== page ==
The significance of ephemera collections often comes from their social history and cultural context. To best capture this often means they require careful thought in the the initial cataloguing structure. In Part 1, we asked why catalogue your collection? In Part 2, we look at how you can do this.
Ephemera collections sometimes require a slightly modified approach, as frequently it is their social and cultural history that gives them significance.
I’ll examine two possible approaches – one simple, and one more ambitious. The steps are somewhat simplified, but I am happy to be contacted if you have specific queries.
1. The absolute basic approach
You need: Excel or another spreadsheet application (eg Google Docs). Cost = $0
This basic approach is an inventory listing of what you have, with limited documentation. If later on, you then decide to progress to more advanced options, this spreadsheet will form the basis of your database, so none of this work is ever going to be wasted.
Step 1. Develop the data points you want to capture for the items in your collection. For books, it might be: Title/Author/Publisher/Year/Edition/ISBN/Comments. For small objects, it might be: Title/Object Type/Manufacturer/Country of Origin/Date/Condition/Dimensions. These become your column headers, and each item in your collection fills one row.
Example of a spreadsheet
Don’t be too concerned about getting it right first time. Try filling in some test data for a few items and you’ll quickly see if you are on the right track. If a column is irrelevant or unknown for any item, just leave it blank. You will probably edit the columns and column headers as you go, but with a spreadsheet it is simple to add, delete and edit. Click here if you would like to download an example of an Excel collection template.
Step 2. One important step (often overlooked) is to create an inventory numbering system, so every item is allocated a unique reference number. You could just number them 1, 2, 3, 4 etc. but then problems arise if you want to group like items together, or you want to list in a particular order. What happens when you add a new item to your collection – does it just go to the bottom of the list? A better approach is a flexible alphanumeric system that allows for insertions – eg:”TC.001” or “1915.027”. Unique reference numbers also mean labelling photos becomes simple (eg “TC.001b.jpg”) and you can easily cross reference items in your collection.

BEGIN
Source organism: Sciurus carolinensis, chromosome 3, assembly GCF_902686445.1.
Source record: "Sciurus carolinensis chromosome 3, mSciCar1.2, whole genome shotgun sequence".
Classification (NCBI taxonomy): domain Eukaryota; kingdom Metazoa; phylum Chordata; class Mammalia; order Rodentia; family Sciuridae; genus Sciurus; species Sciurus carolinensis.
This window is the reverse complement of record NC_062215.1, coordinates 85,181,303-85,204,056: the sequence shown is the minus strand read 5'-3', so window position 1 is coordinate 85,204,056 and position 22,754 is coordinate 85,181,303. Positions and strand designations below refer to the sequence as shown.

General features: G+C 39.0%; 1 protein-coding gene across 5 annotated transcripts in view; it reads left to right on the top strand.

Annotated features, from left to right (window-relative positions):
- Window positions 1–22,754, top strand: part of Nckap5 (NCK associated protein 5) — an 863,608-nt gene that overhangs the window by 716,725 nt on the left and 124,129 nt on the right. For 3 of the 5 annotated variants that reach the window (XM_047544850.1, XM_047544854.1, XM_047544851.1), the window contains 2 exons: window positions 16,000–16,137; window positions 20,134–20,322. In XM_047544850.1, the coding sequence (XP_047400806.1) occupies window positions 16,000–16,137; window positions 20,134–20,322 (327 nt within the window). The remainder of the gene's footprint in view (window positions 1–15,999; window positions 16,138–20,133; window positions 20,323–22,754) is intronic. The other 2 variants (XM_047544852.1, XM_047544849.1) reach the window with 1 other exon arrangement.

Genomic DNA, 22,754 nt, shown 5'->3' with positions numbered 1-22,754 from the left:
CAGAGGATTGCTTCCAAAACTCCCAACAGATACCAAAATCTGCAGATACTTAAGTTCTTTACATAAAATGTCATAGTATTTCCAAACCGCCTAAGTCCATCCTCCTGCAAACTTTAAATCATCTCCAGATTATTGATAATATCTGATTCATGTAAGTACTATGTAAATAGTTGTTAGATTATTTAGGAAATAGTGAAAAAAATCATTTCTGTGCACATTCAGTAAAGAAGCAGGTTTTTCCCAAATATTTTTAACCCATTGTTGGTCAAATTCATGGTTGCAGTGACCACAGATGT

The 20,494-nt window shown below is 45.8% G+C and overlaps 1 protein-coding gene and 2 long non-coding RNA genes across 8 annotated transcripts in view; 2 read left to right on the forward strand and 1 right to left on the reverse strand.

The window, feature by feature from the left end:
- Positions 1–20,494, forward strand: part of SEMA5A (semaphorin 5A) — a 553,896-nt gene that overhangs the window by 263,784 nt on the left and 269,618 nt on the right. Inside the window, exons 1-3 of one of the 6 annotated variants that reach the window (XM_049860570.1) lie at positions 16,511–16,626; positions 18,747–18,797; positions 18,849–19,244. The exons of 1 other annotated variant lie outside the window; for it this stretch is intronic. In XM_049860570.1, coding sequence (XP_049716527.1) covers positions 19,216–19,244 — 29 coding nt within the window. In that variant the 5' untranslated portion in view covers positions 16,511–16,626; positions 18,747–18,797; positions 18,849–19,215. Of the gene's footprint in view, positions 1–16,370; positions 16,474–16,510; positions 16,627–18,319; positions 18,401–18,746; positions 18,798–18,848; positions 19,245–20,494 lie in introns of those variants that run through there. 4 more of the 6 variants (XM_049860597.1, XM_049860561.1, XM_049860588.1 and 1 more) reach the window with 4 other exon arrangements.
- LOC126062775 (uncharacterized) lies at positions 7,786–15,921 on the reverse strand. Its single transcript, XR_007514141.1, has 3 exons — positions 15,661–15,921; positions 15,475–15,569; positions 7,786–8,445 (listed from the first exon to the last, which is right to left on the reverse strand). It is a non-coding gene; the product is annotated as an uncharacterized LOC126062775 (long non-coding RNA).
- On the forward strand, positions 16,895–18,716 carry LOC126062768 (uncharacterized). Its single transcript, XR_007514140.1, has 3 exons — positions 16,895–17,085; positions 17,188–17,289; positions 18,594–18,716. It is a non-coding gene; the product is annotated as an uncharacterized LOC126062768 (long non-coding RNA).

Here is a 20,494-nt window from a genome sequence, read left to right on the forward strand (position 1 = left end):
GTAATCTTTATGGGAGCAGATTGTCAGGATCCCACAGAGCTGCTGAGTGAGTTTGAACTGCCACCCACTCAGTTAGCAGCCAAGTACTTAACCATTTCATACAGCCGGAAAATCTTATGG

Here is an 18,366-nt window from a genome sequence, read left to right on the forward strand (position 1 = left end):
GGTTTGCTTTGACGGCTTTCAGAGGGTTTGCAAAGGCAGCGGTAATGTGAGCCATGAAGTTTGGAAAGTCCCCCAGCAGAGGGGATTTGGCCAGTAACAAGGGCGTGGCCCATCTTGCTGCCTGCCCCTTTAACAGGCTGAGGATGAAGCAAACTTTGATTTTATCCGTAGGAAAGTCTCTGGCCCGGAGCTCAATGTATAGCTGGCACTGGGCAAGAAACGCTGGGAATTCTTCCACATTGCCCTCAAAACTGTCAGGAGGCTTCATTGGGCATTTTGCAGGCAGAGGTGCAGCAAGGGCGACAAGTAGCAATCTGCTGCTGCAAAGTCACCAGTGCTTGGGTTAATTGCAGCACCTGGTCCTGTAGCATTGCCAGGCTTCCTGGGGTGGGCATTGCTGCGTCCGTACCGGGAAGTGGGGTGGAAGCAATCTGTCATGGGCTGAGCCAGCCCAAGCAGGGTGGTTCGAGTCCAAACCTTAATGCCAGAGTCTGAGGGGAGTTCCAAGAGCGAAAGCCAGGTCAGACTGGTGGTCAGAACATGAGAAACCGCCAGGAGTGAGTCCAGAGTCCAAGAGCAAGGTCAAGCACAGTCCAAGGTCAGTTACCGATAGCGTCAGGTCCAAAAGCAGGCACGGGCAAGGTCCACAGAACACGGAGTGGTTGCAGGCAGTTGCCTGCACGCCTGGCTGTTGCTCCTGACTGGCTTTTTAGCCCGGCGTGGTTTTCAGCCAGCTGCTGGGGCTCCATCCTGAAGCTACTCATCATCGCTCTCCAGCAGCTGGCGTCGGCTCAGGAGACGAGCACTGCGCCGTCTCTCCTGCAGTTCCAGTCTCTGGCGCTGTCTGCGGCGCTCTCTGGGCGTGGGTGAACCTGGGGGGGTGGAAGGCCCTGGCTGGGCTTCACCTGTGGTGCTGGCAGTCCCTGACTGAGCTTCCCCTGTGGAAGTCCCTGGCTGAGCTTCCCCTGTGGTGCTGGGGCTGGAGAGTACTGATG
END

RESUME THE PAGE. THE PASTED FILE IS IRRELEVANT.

Step 3. The best way to begin is to begin! Even a simple system like this will enable you to organise your collection, give you a fresh perspective and overview about the structure of your collection, and provide a detailed listing you can update anytime.
2. An online database
At the other end of the spectrum is cloud-based software like The Collecting Bug.
For small collections a simple Excel spreadsheet may be sufficient, but you will quickly start to see limitations. As it grows, it begins to get unwieldy and difficult to search. It can’t handle images, you can’t share, nor can you access it anytime and anywhere you want. For this, you need an online database.
The Collecting Bug is specifically designed for managing, hosting and publishing collections online. This enables you to create your own custom designed website, using a simple and intuitive interface. You can add photos, scanned documents, PDFs and hyperlinks, and show relationships between items.
This screenshot shows an individual record for one item. Note how it includes a map, hyperlinks and even a sound file. Compare the difference to the same record (TC.001) on the previous spreadsheet!
The cataloguing principles and procedures are similar to a spreadsheet, and it takes about the same amount of time to catalogue each item on The Collecting Bug as a spreadsheet, although it does take longer to set up the template at the beginning.
Cloud-based software is far more than just an online spreadsheet. It actually changes the way you interact with your collection – your entire collection is always at your fingertips. If you wish, you can even share it with like-minded collectors around the world, and they can connect with you.
You can structure your collection into categories, and search by field data
Some collectors choose to record data only, but the real magic starts if you add photographs or scans, as your database turns into a virtual museum. One person said, “It brought my collection to life.” Another said “Seeing items side by side, I noticed links I had never realised before.”
This is a collection view, where you can scroll through the whole collection, or search for specific items.
The Collecting Bug is free for collections up to 200 items, and for larger collections there is an annual hosting fee (depending on collection size). If you would like more information, then click here to download a brochure about The Collecting Bug.
Several ESA member collections that have recently featured in The Ephemera Journal of Australia are available to view on The Collecting Bug here:
Want some help?
During this difficult pandemic period, Philip is happy to help any ESA members with a query about cataloguing their collection, regardless of whether it is on Excel, Google Docs, or anything else. And if you would like to try the free option on The Collecting Bug, Philip will also help you get started. Contact him at firstname.lastname@example.org
Philip Moorhouse is proprietor of The Collecting Bug, a website where collectors can catalogue, share and manage their collections. As a member of the ESA, Philip has helped many collectors, including other ESA members, publish their collections online. You can see these collections at The Collecting Bug.